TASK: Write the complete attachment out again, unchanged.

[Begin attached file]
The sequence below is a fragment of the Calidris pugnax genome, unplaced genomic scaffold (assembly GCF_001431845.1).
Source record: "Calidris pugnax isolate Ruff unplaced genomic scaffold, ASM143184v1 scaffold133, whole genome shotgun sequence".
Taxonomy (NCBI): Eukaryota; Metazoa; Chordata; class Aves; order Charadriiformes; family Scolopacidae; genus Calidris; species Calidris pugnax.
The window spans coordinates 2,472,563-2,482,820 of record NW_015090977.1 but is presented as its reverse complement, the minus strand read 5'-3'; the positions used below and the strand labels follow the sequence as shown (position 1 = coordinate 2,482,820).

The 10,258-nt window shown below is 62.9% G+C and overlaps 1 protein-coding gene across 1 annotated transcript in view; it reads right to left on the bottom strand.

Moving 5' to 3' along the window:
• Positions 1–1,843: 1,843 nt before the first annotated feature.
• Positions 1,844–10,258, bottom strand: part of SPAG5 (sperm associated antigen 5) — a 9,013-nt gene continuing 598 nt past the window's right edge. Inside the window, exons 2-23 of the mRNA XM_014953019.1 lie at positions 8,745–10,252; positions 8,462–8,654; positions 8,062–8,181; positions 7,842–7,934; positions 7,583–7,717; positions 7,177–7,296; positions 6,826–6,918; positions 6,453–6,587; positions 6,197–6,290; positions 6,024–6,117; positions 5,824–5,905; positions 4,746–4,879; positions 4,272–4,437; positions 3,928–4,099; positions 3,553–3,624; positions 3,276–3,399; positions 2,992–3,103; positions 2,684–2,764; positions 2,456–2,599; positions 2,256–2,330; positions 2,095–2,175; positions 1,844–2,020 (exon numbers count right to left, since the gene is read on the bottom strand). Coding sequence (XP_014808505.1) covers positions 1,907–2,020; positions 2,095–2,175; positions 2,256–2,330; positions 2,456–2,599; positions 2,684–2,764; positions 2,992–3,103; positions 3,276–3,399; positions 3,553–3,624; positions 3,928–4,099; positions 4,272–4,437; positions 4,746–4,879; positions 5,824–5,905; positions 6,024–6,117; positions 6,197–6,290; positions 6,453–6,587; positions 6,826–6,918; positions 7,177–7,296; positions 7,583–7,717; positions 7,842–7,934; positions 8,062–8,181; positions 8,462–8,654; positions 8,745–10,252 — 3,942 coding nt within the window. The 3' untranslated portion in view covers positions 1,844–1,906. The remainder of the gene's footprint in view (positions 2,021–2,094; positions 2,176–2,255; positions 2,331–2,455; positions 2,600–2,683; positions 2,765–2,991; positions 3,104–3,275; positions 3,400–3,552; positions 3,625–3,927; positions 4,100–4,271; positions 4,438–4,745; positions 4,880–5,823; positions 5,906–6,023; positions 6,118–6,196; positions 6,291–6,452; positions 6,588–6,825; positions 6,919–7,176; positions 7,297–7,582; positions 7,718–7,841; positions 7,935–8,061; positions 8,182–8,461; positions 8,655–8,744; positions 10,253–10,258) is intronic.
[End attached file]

The sequence below is a fragment of the Calidris pugnax genome, unplaced genomic scaffold (assembly GCF_001431845.1).
Source record: "Calidris pugnax isolate Ruff unplaced genomic scaffold, ASM143184v1 scaffold133, whole genome shotgun sequence".
Taxonomy (NCBI): Eukaryota; Metazoa; Chordata; class Aves; order Charadriiformes; family Scolopacidae; genus Calidris; species Calidris pugnax.
The window spans coordinates 2,472,563-2,482,820 of record NW_015090977.1 but is presented as its reverse complement, the minus strand read 5'-3'; the positions used below and the strand labels follow the sequence as shown (position 1 = coordinate 2,482,820).

The 10,258-nt window shown below is 62.9% G+C and overlaps 1 protein-coding gene across 1 annotated transcript in view; it reads right to left on the bottom strand.

Moving 5' to 3' along the window:
• Positions 1–1,843: 1,843 nt before the first annotated feature.
• Positions 1,844–10,258, bottom strand: part of SPAG5 (sperm associated antigen 5) — a 9,013-nt gene continuing 598 nt past the window's right edge. Inside the window, exons 2-23 of the mRNA XM_014953019.1 lie at positions 8,745–10,252; positions 8,462–8,654; positions 8,062–8,181; positions 7,842–7,934; positions 7,583–7,717; positions 7,177–7,296; positions 6,826–6,918; positions 6,453–6,587; positions 6,197–6,290; positions 6,024–6,117; positions 5,824–5,905; positions 4,746–4,879; positions 4,272–4,437; positions 3,928–4,099; positions 3,553–3,624; positions 3,276–3,399; positions 2,992–3,103; positions 2,684–2,764; positions 2,456–2,599; positions 2,256–2,330; positions 2,095–2,175; positions 1,844–2,020 (exon numbers count right to left, since the gene is read on the bottom strand). Coding sequence (XP_014808505.1) covers positions 1,907–2,020; positions 2,095–2,175; positions 2,256–2,330; positions 2,456–2,599; positions 2,684–2,764; positions 2,992–3,103; positions 3,276–3,399; positions 3,553–3,624; positions 3,928–4,099; positions 4,272–4,437; positions 4,746–4,879; positions 5,824–5,905; positions 6,024–6,117; positions 6,197–6,290; positions 6,453–6,587; positions 6,826–6,918; positions 7,177–7,296; positions 7,583–7,717; positions 7,842–7,934; positions 8,062–8,181; positions 8,462–8,654; positions 8,745–10,252 — 3,942 coding nt within the window. The 3' untranslated portion in view covers positions 1,844–1,906. The remainder of the gene's footprint in view (positions 2,021–2,094; positions 2,176–2,255; positions 2,331–2,455; positions 2,600–2,683; positions 2,765–2,991; positions 3,104–3,275; positions 3,400–3,552; positions 3,625–3,927; positions 4,100–4,271; positions 4,438–4,745; positions 4,880–5,823; positions 5,906–6,023; positions 6,118–6,196; positions 6,291–6,452; positions 6,588–6,825; positions 6,919–7,176; positions 7,297–7,582; positions 7,718–7,841; positions 7,935–8,061; positions 8,182–8,461; positions 8,655–8,744; positions 10,253–10,258) is intronic.